Law/Government: Janette Ekanem ’09, M.P.A. ’10, Government and IR Major

Second-year student, Northeastern University School of Law, Boston

When Roderick Ireland, Chief Justice of the Supreme Judicial Court in Massachusetts, issues an opinion, he does so with the support of a staff that conducts deep research into the surrounding case law and helps the judge shape his final document.

Janette Ekanem is a valued member of Judge Ireland’s team. The second-year law student at Northeastern, who is working for Ireland as part of the school’s co-op program, is steeping herself in case law these days, researching and comparing the legal literature in different states and combing through decisions in lower courts to unearth cases that can be successfully appealed at the Supreme Court level.

Though still a student, Ekanem has been handed substantial responsibility, which she accepts with grace and equanimity (her first internship was with the civil division of the U.S. Attorney’s office in Boston during the capture of renowned gangster Whitey Bulger, so she’s also used to distractions in the workplace). Her passion is civil rights law, particularly in the area of labor and employment, so she is eager to process the lessons learned in Ireland’s office and apply them in her legal career.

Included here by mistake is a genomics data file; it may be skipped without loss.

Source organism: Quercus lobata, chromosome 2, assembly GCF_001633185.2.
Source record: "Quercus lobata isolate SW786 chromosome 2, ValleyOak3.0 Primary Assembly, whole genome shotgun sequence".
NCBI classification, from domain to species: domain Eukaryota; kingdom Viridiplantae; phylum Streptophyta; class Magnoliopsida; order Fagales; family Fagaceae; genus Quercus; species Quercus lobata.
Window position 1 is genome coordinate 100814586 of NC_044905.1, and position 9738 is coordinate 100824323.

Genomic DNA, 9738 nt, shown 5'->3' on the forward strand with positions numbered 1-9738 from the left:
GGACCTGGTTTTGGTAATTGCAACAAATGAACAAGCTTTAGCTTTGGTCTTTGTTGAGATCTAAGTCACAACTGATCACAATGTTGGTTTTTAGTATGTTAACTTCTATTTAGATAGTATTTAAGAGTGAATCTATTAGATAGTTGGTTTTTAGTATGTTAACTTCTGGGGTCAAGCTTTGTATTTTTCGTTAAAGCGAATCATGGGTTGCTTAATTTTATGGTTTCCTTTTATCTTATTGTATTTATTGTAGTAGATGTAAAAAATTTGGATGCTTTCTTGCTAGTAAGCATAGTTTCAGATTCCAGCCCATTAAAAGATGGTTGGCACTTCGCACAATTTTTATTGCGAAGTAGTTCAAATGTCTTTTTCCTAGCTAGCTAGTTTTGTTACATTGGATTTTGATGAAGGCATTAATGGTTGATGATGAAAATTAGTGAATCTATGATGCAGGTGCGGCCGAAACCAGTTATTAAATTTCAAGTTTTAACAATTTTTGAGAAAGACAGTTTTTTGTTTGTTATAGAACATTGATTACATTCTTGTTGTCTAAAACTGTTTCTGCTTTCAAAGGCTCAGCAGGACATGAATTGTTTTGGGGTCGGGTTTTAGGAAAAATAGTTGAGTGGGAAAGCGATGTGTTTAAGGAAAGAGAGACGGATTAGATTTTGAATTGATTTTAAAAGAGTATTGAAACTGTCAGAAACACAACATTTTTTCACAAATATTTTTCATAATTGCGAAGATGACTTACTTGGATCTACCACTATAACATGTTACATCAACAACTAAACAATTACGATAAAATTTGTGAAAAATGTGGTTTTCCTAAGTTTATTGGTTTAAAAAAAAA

“One of the things that always stuck with me is that I have an eye for justice,” she says. “And I realize that small decisions can have very broad, significant impacts in the way they affect people with different racial, social and economic backgrounds.”

The Lexington, Mass., native served as the president of the Black Student Union at Clark and helped lead tutoring efforts for young students in the Main South neighborhood. At Northeastern, she is the director of academic affairs for the Black Law Student Association, matching first-year students with upper-level students for mentoring.

She looks forward to eventually landing with a firm that will give her plenty of general litigation experience before she moves into civil rights practice.

“One of the things I really like about civil rights law is the ability to advocate for someone whose voice has been silenced by systematic forms oppression,” she says. “I’d really like the chance to push the envelope.”